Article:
This idyllic 15-acre farmhouse is the worlds second Living Building residence

February 21, 2018 by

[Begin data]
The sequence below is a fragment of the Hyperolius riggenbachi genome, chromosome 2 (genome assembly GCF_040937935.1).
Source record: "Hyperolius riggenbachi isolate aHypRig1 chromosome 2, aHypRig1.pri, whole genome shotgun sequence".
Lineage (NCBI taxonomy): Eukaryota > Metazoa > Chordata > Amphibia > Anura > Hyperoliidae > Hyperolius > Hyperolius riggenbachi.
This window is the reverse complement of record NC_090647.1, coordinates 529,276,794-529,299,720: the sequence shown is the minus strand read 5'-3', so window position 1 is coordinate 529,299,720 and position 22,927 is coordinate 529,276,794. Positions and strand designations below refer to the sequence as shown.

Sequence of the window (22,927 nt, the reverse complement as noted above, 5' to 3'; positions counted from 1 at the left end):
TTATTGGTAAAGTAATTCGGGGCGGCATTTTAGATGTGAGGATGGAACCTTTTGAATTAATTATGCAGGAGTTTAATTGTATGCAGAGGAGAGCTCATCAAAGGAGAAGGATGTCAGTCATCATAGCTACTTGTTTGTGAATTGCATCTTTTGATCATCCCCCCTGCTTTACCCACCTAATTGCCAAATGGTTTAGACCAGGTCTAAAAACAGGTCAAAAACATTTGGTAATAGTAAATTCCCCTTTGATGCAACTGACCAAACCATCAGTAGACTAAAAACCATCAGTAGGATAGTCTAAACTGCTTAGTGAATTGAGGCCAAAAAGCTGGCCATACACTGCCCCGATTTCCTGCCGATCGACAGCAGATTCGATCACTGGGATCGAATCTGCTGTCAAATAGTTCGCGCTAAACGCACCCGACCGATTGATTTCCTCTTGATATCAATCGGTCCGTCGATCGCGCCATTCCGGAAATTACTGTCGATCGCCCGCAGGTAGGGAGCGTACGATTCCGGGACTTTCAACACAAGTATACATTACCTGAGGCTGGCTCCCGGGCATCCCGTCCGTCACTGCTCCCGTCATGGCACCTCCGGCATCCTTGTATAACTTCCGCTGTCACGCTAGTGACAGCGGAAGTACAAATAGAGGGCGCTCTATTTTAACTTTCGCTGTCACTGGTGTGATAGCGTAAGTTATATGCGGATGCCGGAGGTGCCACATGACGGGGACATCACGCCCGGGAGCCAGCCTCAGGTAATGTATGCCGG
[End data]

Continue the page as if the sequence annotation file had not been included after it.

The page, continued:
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A picturesque 15-acre farmhouse in Ann Arbor, Michigan was just officially crowned the world’s second “Living Building” residence by the International Living Future Institute (ILFI). The owners of Burh Becc at Beacon Springs , Tom and Marti Burbeck, spent five years working with a team of 20 designers, engineers, architects and sustainability experts to transform their 2,200 square foot home into an icon of truly sustainable living that gives more than it takes. The beautiful farmhouse, whose design was inspired by traditional Tuscan farmhouses, has a large living space of 2,200 square feet. Additionally, the property has a 2,400 square foot barn and workshop. The farmland had been previously depleted due to years of commodity farming. Following the Living Building criteria, the land was carefully revamped with permaculture farming methods using an integrated system of agriculture, horticulture and ecology, creating a system that will be regenerative for centuries to come. The Burbeck’s not only use these farming methods to grow their own food, but they also provide healthy food for the local community – and for those with limited access to fresh produce. Related: 9 of the most impressive Living Building Challenge certified projects To create a net-zero energy design , the home is equipped with clean energy generation through a 16.9-kilowatt solar array, which provides electricity to the home and back into the grid. Additionally, a passive solar system works with a very tight thermal envelope and a tall cooling tower to minimize heating and cooling needs. A closed-loop geothermal system provides radiant floor heating during the cold Michigan winters. For water conservation, the home uses a rainwater and snow harvesting system to be water net-positive . A rainwater collection system reroutes to supply 7,500 gallons of in-ground cisterns, used for non-potable water. An on-site well provides potable water at the moment to comply with local building codes, but the home is installed with a future-ready potable rainwater filtration system. After more than three and a half years designing the reformation, 18 months in construction and a year of performance auditing, Burh Becc at Beacon Springs Farm was awarded the Living Building Challenge certification in December 2017. Additionally, the home has been awarded a Platinum LEED Certification. When the Burbecks were asked why they took on such an ambitious project, they explained that it just made sense to their lifestyle. According to Marti Burbeck, “As we looked at the criteria for LBC certification we thought, why not go for it. If our goals include helping to change peoples’ relationship with the environment and to change building philosophies, we should start with our own project, and then become advocates.” Now that they’ve achieved their dream of converting Burh Becc into an icon of sustainability, they’re on their way to becoming advocates. The couple plan to host educational workshops and house tours to educate the community, the building industry, government officials, and anyone who will listen about the benefits of truly sustainable living. + Burh Becc at Beacon Springs + Architectural Resource Via CSR Wire Images via Burh Becc at Beacon Springs